I’ve sent the last story of Hand-Turned Tales off to the beta readers, and received the first feedback, which gives me sufficient confidence to finally announce a date!
My new permafree sampler book (three short stories and a novella), Hand-Turned Tales will be published as an ebook on 16 December, and as a print book with a price set for cost recovery as soon after as can be managed. Click on the link above to read about the four stories.
Meanwhile, I’ve been working on another made-to-order story, written for the winner of the Cat Day giveaway. She wanted a wounded or disabled hero, a pretty heroine, and arranged marriage, and a cat named Angel. Here’s how it starts:
Magnus and the Christmas Angel
Imp was not in the house. She had not been accidentally shut in the cellars or the attic or any of the dozen unused bedrooms, frozen in a state of readiness for guests who never came.
The children of the Fenchurch Abbey estate had searched high and low, and brought a score of cats for Callie to inspect, hoping to win the reward.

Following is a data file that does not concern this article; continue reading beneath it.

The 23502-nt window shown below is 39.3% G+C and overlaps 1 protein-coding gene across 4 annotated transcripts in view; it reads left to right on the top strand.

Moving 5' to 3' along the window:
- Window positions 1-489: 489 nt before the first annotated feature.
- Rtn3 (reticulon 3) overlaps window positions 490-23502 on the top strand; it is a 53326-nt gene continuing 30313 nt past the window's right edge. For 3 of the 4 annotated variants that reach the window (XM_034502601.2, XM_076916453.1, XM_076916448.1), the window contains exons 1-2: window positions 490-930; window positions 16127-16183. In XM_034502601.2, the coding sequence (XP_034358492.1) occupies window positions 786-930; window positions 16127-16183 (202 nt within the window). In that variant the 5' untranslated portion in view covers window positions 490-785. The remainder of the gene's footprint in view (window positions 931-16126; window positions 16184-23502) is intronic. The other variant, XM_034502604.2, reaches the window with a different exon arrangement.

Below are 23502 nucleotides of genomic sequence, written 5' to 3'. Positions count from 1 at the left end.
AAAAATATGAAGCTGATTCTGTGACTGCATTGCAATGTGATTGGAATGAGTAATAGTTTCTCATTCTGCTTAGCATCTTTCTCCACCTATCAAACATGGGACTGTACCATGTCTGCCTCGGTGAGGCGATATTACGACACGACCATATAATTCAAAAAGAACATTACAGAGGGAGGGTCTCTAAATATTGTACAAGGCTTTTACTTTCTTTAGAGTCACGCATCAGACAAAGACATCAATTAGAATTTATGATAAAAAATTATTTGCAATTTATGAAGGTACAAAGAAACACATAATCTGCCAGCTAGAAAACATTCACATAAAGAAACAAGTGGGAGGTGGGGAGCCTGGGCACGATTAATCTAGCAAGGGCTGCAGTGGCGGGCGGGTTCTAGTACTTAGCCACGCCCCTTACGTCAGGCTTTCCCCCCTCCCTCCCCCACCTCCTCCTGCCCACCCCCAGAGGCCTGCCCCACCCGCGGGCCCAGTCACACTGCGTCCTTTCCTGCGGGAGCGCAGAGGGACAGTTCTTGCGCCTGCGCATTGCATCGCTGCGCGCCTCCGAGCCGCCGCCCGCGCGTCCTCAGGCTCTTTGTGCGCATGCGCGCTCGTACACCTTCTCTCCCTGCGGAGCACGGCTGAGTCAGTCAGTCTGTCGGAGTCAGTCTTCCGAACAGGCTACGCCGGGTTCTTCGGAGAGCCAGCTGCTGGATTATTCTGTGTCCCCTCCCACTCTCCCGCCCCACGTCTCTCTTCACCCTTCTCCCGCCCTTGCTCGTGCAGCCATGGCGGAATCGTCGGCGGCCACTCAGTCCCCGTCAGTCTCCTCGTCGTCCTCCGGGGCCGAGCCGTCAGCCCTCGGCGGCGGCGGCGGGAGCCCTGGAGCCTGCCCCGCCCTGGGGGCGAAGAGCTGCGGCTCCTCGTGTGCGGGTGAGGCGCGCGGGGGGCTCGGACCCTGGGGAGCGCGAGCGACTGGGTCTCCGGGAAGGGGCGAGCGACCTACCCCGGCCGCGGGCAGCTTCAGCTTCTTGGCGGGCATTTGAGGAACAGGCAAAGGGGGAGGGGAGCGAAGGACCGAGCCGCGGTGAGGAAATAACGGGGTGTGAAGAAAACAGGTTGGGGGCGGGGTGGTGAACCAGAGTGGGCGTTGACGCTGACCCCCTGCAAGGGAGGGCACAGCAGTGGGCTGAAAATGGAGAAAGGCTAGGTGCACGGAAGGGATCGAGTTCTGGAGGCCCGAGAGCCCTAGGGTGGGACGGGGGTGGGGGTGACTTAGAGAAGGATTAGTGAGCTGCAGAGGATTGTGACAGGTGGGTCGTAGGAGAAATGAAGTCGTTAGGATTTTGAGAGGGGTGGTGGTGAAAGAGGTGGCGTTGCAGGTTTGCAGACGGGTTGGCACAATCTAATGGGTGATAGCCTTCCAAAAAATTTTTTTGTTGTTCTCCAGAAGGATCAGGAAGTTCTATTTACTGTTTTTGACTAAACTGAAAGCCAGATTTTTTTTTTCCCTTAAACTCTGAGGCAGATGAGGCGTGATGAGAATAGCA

None of them were Imp.
She was not in the stables, or the dairy, or any of the sheds or other outbuildings. Callie had questioned all the servants who had cottages near the main house, and none of them had somehow acquired an elegant, imperious, elderly, and very pregnant black cat.
Or not so pregnant now. Imp had gone missing four weeks ago. Somewhere, she had nested and produced her litter. Somewhere—and half an hour ago, Callie had suddenly had an idea about where. They had not lived at Blessings for more than a year, and Imp had birthed two litters since then, her latest at Fenchurch Abbey (in Magnus’s dressing room on his cravats). But perhaps she had returned to the place that had been home for most of her life?
Callie shivered, and pulled her shawl further forward over her head. She had run impetuously from the house without first checking the weather, and without telling her maid where she was going, thinking she would not be long.
The clouds had looked ominous, but her childhood home was only a brisk walk away; she could be there, find her cat, and be back well before dark. She was not a fool. She wore a rain cape, and it never snowed this far south as early as Christmas Eve. Except, it seemed, this year.
Perhaps it would remain a few stray flakes, melting before they reached the ground, but the sky was black and heavy, and she feared she would not make it back to Fenchurch Abbey before the snow began in earnest.
The servants would fret if she stayed at Blessings overnight. Magnus would neither know nor care. He had spent more time in London than at the Abbey since their wedding. Proving his identity so he could take up his title, he said. This was true, but avoiding his unwanted wife was doubtless also on his list of reasons.